Interictal Patterns of Cerebral Glucose Metabolism, Perfusion, and Magnetic Field in Mesial Temporal Lobe Epilepsy

Authors


Address correspondence and reprint requests to Dr. S. Sakamoto at Department of Neurosurgery, Osaka City University Graduate School of Medicine, 1-4-3 Asahi-machi, Abeno-ku, Osaka 545-8585, Japan. E-mail: s-sakamoto@med.osaka-cu.ac.jp

Abstract

Summary: Purpose: To characterize the epileptogenic condition of patients with mesial temporal lobe epilepsy, the interictal patterns of glucose metabolism, perfusion, and magnetic field in the temporal lobe were evaluated by using [18F]fluorodeoxyglucose–positron emission tomography, [99mTc]-ethylcysteinate dimer–single photon emission computed tomography, and magnetoencephalography (MEG).

Methods: Twenty-one patients with mesial temporal lobe epilepsy related to hippocampal sclerosis were studied. The ictal-onset area was located by continuous video-EEG monitoring. Quantitative analysis of glucose metabolism and perfusion in the temporal lobe was performed, and the cerebral magnetic field was evaluated to measure the equivalent current dipole (MEG-ECD).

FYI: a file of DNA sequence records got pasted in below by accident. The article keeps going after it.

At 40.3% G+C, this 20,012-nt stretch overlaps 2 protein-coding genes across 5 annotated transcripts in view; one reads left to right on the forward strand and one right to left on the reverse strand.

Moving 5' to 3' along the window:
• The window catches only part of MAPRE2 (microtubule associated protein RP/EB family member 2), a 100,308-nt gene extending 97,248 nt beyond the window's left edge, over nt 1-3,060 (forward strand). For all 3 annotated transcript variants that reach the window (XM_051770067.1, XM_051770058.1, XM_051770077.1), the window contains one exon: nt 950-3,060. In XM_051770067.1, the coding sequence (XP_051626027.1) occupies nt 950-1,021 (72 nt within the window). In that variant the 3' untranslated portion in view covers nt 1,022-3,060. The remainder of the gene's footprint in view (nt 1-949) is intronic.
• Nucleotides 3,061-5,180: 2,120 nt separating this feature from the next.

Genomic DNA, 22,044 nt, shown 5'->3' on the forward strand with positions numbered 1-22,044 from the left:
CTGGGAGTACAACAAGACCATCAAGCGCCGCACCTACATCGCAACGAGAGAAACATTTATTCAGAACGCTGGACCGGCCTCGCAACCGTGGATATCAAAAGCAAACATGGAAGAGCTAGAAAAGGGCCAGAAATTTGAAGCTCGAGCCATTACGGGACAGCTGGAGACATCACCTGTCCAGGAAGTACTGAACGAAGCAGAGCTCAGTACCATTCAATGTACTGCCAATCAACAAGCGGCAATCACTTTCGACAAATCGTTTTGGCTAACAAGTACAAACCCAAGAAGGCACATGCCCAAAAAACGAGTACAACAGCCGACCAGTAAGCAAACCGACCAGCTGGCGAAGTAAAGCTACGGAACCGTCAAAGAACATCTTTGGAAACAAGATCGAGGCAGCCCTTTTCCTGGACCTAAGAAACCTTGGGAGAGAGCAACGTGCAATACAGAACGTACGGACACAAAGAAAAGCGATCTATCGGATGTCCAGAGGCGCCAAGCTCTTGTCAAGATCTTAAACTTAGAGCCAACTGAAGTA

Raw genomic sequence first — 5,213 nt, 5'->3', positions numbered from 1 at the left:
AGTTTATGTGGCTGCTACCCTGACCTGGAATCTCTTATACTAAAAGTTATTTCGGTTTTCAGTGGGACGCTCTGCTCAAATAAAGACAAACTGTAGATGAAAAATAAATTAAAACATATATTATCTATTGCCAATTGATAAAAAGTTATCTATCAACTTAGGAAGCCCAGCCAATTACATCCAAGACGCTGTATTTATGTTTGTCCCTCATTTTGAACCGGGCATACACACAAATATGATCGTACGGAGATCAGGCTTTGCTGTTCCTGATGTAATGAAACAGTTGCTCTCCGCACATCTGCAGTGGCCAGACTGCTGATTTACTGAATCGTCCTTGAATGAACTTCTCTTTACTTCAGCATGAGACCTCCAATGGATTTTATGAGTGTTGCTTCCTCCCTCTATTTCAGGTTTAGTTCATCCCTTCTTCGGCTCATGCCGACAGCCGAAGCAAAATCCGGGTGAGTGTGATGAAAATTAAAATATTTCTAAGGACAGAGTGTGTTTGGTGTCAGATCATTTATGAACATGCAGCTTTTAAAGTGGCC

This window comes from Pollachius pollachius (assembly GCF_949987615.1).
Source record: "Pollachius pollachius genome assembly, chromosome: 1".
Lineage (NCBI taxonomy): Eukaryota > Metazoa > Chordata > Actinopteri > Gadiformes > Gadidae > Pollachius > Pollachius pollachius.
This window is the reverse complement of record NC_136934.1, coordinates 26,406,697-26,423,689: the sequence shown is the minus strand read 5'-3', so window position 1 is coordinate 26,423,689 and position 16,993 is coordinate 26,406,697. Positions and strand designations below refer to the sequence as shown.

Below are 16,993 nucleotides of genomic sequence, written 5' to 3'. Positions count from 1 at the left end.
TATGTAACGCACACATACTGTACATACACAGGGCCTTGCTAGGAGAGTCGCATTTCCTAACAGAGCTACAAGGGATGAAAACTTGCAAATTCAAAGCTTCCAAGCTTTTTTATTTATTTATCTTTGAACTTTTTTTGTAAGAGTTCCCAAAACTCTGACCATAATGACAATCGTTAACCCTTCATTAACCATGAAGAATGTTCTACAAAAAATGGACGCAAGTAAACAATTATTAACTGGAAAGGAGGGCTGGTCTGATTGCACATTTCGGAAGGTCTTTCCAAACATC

Results: Although hypometabolism and hypoperfusion in the temporal lobe were lateralized with the ictal-onset area in 16 (76.2%) and in 11 (52.4%) respectively, they were localized in diverse ways without any coupling. MEG-ECD was distributed in diverse ways unrelated to the ictal-onset area: ipsilateral medial temporal origin in five (23.8%), ipsilateral lateral temporal origin in two (9.5%), ipsilateral mixed (medial and lateral) temporal origin in six (28.6%), bilateral temporal origin in four (19.0%), and contralateral temporal origin in two (9.5%).

Conclusions: MEG-ECD was distributed in varied ways with the disorder and uncoupling of glucose metabolism and perfusion in the temporal lobe. These results may help resolve the clinical controversy over the possibility that the cortical irritative area generating the interictal epileptic discharge is distinct from the ictal-onset area, and also may have some functional implications in identifying different brain compartments in the generation of metabolic signals.

Ancillary